August Issue 2018

By | Published 6 years ago

Twenty-two years ago, the Pakistani journalists community lost a fearless crusader for the freedom of the press — and of the people. Petite, dignified,  deceptively mild but with a will of iron, Razia Bhatti  held her own against dictators and demagogues – and death threats. It was not easy. It took its toll. She died of a brain haemorrhage on March 12, 1996, leaving a void in the lives of her family and her fraternity. Unfortunately, her husband, Gul Hameed Bhatti, a sports editor, died just a few years later.

On July 19, her daughter Sara unveiled a plaque to commemorate the inauguration of the Razia Bhatti seminar room at the Centre for Excellence in Journalism, Institute of Business Administration (CEJ-IBA) in Karachi. A Razia Bhatti gold medal for the best  investigative report was also announced for the graduating Master’s of Science in Journalism class at IBA to be organised with the help of the family. Newsline also signed a MOU to provide internship to two CEJ students every year. 

At a small, but packed, event, speakers talked of Razia the perfectionist, of her strong convictions and her commitment to doing the best. Umber Khairi, a member of the Razia Bhatti Memorial Initiative and one of the co-founders of Newsline, said that “To have an idea of how impressive her work was, you need to understand what Herald magazine was like through the 1980s — it was stylish, but also was hard-hitting. Through the martial law and post-martial law years it navigated the censorship and the repression bravely and wisely. For Razia, mediocrity or sloppiness was not an option…she is a reminder of how important an editor’s role is… a team without an inspired, thoughtful editor is basically like a rudderless ship.”   

Razia started her journalistic career in 1967 with the Illustrated Weekly of Pakistan, that was later renamed and redesigned as the Herald, a monthly. In 1976, she was appointed its editor — a post she retained until 1988, when she, along with her staff, resigned following differences of opinion with the management.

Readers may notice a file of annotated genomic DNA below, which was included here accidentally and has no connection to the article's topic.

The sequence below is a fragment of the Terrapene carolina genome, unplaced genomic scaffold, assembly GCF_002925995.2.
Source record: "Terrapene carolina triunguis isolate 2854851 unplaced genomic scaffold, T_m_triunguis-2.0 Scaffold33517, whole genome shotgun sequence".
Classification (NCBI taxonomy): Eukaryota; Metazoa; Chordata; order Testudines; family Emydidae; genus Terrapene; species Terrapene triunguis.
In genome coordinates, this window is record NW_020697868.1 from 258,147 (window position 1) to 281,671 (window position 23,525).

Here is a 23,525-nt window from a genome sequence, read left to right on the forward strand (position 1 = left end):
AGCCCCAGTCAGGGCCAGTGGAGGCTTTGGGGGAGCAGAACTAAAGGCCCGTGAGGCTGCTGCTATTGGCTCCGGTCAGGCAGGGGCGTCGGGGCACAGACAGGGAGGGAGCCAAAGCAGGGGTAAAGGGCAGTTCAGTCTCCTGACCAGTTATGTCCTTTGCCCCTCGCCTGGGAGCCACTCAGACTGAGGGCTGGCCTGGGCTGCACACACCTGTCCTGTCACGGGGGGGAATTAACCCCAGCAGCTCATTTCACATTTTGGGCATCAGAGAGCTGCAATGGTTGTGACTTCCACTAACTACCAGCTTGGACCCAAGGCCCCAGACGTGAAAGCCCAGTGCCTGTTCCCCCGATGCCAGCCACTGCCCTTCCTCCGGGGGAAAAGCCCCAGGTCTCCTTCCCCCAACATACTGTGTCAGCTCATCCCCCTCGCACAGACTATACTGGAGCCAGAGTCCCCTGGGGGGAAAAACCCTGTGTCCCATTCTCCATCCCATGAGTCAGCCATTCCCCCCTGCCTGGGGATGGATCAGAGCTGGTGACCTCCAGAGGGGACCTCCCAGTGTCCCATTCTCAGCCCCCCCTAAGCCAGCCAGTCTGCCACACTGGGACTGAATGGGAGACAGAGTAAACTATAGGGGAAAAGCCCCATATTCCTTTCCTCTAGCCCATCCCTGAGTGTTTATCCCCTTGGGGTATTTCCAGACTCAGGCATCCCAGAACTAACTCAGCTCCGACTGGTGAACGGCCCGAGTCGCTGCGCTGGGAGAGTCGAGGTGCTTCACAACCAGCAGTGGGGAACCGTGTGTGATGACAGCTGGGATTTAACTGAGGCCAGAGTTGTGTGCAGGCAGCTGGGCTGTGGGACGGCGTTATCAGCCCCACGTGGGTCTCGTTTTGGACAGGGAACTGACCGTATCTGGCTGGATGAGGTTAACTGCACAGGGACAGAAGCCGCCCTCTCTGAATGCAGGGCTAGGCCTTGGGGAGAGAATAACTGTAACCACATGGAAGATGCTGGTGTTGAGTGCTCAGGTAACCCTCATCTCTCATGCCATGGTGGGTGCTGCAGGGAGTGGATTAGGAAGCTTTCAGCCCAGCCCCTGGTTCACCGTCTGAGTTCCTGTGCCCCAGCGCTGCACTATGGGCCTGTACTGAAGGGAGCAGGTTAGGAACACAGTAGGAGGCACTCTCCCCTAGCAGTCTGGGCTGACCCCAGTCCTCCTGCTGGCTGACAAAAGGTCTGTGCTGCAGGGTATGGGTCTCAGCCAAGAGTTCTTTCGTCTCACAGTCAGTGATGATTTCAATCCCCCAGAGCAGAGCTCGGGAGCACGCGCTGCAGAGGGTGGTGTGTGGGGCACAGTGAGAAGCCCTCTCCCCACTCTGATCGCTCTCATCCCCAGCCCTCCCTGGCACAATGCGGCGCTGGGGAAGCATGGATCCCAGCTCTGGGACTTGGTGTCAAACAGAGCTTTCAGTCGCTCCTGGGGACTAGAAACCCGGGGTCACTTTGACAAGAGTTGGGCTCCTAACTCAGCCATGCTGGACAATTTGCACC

In July 1989 the team, with some supporters, founded and started Newsline, a monthly newsmagazine, which Razia edited till her death. No story was too dangerous or too sensitive if Razia felt it needed to be told. Newsline’s political and social exposés quickly won the magazine a loyal readership.

Razia’s courage in the face of many odds was recognised internationally when she received the Courage in Journalism Award from the International Women’s Media Foundation (IWMF) in Washington in 1994. She received several local awards as well (some posthumously), one of the most important being the Nisar Osmani Award from the Human Rights Commission of Pakistan.

Unfortunately for Pakistan, the dignified warrior died at just age 53, leaving behind her family, friends and colleagues to mourn her. On July 19, 22 years later, they came together again to celebrate and honour her memory and her accomplishments: her children Kamil and Sara with their spouses, her much loved sister and brother-in-law, her eldest brother with his daughters, a Newsline co-founder and now editor, Rehana Hakim, and other Newsline colleagues and the wider journalists fraternity. Zaffar Abbas, editor Dawn, spoke of how in the darkest days of censorship when he started working in Star, Herald’s sister publication, Razia’s advice and guidance proved invaluable. Dr Huma Baqai, Associate Dean IBA, praised Razia for the work she did at a time when the media was going through an era of oppression. “I’m happy that IBA has dedicated this room to Razia. She fought back in a country that is not nice to women or journalists,” she said.

Kamal Siddiqui, director of the CEJ, while commenting on the rise of the electronic and social media, said it cannot replace the print media and while recalling how brave Razia was, said, “her words will never become irrelevant despite social media.” 

In the editor’s note in the first issue of Newsline in July 1989, Razia ended by saying: “We promise no miracles but if somewhere along the road to this nation’s destiny, the truth presented in these pages makes a difference, Newsline will not have been in vain.”

Twenty-nine years later, part of the core Newsline team she started out with are carrying on with her legacy to fulfil Razia’s  dream: to strive to make a difference.

As CEJ trains future journalists, it would be worthwhile if there was a session or two dedicated to familiarising the new generation of mediapersons with past icons in the field, whose footprints and struggle to carve out a path, has made their path easier.